The very philosophy and ideology of Nigerian government, from the start, was based on that which the British Colonial authority had devised in harmony with the Northern traditional structure. Basically: in the North, unlike in the South, the British Colonial Power never took away actual sovereignty from the Northern rulership structure. It allowed them to keep it and then ruled the area indirectly through them, allowing them to act as willing agents to the extent that they the Northerners allowed. This is what we learn in school as having been „indirect rule“ in the North. This is why the Northern Protectorate always had a fiscal deficit and was always broke – because the Northern Emirs resisted the British imposed taxes. It is important to understand this: It was not the NORTH itself that was poor; the North was never poor, even though – yes – greater mineral wealth lies South, it seems. But it was the British-created BRITISH PROTECTORATE OF NORTHERN NIGERIA (i.e. the administrative entity) that was poor, because the subjects (Northern traditional rulers and their merchants) refused to fund it, but rather kept their wealth and taxes to themselves. Thus the needed money for running the Protectorate had to come from somewhere else: namely, from the South.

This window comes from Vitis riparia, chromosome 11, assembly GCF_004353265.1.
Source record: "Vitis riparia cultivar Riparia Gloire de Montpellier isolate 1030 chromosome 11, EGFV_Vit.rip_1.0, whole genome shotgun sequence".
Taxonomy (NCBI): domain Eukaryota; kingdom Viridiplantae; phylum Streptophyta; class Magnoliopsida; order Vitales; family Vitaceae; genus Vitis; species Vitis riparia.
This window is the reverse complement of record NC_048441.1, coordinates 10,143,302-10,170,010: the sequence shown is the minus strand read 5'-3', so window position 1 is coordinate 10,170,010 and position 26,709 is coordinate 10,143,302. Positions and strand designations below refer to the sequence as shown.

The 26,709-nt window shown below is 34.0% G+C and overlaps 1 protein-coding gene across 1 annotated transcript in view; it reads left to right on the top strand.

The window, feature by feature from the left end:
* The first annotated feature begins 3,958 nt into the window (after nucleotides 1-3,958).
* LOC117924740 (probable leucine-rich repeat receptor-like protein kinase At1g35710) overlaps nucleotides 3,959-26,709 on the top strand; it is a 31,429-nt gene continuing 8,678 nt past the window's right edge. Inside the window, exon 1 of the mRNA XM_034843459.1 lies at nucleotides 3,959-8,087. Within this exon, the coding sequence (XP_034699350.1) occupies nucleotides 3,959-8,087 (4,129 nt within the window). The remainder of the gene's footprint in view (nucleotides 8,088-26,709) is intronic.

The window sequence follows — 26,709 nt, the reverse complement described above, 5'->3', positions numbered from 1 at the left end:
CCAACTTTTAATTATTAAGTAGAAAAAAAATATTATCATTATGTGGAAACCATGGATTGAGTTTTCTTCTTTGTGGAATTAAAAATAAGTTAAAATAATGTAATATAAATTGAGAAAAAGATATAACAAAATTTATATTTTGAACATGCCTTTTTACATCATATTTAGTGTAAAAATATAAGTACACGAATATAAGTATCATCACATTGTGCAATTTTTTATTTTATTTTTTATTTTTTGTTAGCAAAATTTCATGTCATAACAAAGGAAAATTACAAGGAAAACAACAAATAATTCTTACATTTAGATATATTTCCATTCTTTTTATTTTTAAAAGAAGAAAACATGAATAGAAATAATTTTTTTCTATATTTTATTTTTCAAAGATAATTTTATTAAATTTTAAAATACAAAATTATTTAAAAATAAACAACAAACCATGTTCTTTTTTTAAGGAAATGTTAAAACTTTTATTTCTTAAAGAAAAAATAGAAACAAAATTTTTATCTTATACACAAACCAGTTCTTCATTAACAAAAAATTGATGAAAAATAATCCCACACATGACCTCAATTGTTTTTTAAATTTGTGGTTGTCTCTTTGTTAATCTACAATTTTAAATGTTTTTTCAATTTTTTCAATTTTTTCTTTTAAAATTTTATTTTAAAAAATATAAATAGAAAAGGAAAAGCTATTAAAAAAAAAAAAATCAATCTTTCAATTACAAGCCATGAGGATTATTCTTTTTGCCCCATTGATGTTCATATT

Now we come to the South. Here, in the South – unlike in the North – the indigenous primordial sovereignty of Southern Rulership was broken as a power base and replaced with direct British rule. Thus, here the Colonial Government had direct access, backed by direct force, to the mineral and labour wealth of the South. Thereafter they handpicked mostly malleable agents as their servants in the execution of this direct rule in and direct plunder of the South; a portion of the spoils was used to run the South, a large part of the loot was sent North, and the rest they kept to themselves and Britain. In other words, whereas they had adjusted to accommodate unmalleable Northern Leaders further inland in the North, they crushed the easily accessible Southern Leaders in the South and largely replaced them with malleable stooges. This caused great unrest and created a permanent internal instability in the South that has remained to this day, whereas it was the opposite in the North: Under the frail cloak of pseudo British colonialism, the primordial indigenous sovereignty of the North not only stayed intact, but retained the self-established form that had over a long time concretised mainly under Fulani dominion in those approximate areas.